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Pawcatuck River, Rhode Island, courtesy of National Park Service

Wood-Pawcatuck Watershed Planning Project - Rhode Island

Project partners are developing a Watershed Plan to identify priority actions to protect and enhance the flood resiliency in the Wood-Pawcatuck watershed and to improve river and stream ecosystems, including water quality and habitat.

Flooding in the Wood-Pawcatuck watershed on March 30, 2010, Beaver River in Decoppett Estate, Richmond, RI.
Flooding in the Wood-Pawcatuck watershed on March 30, 2010, Beaver River in Decoppett Estate, Richmond, RI.

The Wood-Pawcatuck watershed (1/4 of RI) has historically been challenged with riverine and drainage-related flooding in developed areas. Watershed communities have suffered extensive flooding and flood-related damages, with the most extreme flooding on record having occurred in the March and April floods of 2010. The incredible amount of precipitation (over 16") that fell in February and March 2010, along with saturated soils, high water tables, lack of leaf cover and limited pervious surfaces all contributed to the worst flooding ever documented along the Pawcatuck River and in many other areas of Rhode Island.

Several factors contribute to flooding in the watershed. Historical development in the watershed has resulted in filling of wetlands, floodplains and floodways, which has reduced natural flood storage and placed development in flood-prone areas. Many streams in the watershed have also been physically modified (i.e., moved, straightened, hardened), which can increase riverine erosion hazards in certain areas. Development of the landscape with roads, parking lots, and buildings – impervious surfaces that prevent rainfall from infiltrating into the ground naturally – has increased the amount of storm runoff. Stormwater drainage infrastructure in developed areas also quickly conveys runoff to rivers and streams. Undersized bridges and culverts also contribute to flooding and erosion. Dams within the watershed can help to attenuate flood flows while also creating hazards by backing up water during major floods or by releasing very large quantities of flow, sediment, and debris in the event of a sudden failure.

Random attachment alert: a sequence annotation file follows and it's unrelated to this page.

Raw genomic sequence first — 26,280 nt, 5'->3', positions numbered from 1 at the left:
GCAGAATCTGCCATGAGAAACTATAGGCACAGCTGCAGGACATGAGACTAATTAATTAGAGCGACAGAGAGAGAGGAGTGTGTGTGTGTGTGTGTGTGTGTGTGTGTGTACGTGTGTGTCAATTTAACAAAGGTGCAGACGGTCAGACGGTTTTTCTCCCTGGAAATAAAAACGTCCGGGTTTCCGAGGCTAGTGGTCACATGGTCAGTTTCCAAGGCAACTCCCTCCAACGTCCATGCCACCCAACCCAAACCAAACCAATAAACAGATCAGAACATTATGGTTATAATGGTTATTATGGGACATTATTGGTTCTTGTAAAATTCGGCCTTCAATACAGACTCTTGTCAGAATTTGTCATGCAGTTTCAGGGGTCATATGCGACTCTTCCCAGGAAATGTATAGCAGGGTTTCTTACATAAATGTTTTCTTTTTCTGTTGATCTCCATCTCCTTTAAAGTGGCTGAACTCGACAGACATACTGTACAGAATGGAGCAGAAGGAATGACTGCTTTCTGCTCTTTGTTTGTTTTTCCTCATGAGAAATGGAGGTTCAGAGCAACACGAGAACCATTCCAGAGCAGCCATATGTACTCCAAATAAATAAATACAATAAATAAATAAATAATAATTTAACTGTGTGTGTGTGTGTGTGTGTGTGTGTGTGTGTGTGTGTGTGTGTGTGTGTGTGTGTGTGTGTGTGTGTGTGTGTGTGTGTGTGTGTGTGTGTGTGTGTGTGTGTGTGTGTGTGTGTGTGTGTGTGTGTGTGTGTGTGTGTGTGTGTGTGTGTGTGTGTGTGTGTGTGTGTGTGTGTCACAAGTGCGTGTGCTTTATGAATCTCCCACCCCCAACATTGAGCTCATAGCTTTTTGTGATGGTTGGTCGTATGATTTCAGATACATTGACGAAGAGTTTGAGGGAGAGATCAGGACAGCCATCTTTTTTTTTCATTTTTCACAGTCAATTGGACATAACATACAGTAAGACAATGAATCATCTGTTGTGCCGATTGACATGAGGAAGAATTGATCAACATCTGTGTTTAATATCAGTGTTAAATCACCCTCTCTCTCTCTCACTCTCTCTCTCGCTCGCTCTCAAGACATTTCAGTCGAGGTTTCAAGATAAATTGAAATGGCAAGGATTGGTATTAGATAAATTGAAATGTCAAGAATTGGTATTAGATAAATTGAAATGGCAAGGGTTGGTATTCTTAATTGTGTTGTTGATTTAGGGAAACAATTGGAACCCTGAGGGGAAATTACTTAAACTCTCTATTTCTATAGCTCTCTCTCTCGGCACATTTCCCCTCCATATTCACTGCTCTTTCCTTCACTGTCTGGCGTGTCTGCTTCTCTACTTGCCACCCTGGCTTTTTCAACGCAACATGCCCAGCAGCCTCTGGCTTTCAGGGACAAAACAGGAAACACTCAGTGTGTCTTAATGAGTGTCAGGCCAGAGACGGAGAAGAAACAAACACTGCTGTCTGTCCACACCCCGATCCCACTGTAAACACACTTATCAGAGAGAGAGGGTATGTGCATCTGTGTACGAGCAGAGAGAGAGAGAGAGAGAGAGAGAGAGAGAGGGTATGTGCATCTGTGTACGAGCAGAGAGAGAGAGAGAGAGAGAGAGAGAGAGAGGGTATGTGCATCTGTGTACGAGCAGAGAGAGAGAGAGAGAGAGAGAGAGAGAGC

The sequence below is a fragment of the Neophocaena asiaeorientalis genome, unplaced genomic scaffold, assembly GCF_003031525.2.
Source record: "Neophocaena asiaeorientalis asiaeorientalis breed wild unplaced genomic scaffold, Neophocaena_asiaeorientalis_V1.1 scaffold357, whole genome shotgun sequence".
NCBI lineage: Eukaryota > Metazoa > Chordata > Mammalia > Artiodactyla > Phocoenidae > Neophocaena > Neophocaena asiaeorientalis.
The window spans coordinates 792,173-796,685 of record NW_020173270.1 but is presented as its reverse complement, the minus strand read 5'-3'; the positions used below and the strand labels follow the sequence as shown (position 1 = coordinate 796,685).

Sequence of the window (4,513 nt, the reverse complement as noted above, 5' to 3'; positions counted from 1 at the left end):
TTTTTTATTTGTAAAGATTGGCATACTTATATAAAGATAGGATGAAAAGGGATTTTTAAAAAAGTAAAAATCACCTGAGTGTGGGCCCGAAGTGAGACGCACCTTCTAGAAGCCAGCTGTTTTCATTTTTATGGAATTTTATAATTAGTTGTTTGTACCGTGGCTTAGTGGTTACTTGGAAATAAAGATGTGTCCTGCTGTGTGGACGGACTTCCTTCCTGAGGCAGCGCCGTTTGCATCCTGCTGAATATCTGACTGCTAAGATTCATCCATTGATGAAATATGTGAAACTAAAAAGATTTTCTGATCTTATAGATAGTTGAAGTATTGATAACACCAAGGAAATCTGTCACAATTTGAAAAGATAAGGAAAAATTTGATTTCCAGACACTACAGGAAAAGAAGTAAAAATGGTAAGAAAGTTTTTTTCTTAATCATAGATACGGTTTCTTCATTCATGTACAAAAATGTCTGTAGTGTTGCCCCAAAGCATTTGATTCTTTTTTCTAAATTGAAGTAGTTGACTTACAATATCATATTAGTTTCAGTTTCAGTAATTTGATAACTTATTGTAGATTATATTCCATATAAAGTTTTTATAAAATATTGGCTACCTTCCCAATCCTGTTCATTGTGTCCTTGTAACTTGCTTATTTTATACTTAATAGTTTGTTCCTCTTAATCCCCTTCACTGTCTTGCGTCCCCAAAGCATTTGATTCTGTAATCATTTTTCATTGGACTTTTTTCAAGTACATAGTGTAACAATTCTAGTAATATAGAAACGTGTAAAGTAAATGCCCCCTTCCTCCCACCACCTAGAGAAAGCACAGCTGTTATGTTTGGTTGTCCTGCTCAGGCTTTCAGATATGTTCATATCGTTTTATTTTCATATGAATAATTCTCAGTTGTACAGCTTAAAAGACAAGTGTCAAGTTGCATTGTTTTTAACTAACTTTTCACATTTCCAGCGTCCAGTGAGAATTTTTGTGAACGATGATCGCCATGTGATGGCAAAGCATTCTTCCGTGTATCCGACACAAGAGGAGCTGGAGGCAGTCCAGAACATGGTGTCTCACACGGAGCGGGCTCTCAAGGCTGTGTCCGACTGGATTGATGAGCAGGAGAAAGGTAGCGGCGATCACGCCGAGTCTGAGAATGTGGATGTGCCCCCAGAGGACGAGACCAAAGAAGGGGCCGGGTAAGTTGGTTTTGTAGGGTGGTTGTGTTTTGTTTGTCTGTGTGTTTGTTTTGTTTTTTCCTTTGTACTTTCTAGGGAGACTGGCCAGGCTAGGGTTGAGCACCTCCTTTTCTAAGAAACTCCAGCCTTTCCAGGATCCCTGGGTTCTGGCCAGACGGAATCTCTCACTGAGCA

Climate change will continue to exacerbate the flooding problems in this watershed. Rainfall in New England is expected to continue to increase due to climate change, which will increase the risk of river-related flooding in the future. Bridges, roads and dams will be more susceptible to flood damage because of more severe storms and heavy rainfall. Therefore the need to address flood resiliency in the watershed is great.

Wood-Pawcatuck watershed map, Rhode Island.

Watershed Facts

• 303 square miles
• 87% of land area is undeveloped or agricultural
• 75% of land area is non-industrial forest land
• Designated as National Wild & Scenic Rivers in March 2019
• 24 miles of ‘wild’ river segments
• Longest Wild & Scenic River System in New England (110 miles)
• Contains 75% of all animal species found in RI
• Includes 70% of globally rare & 63% of RI’s rare species and natural communities
• Darkest sky region between Washington, DC & Boston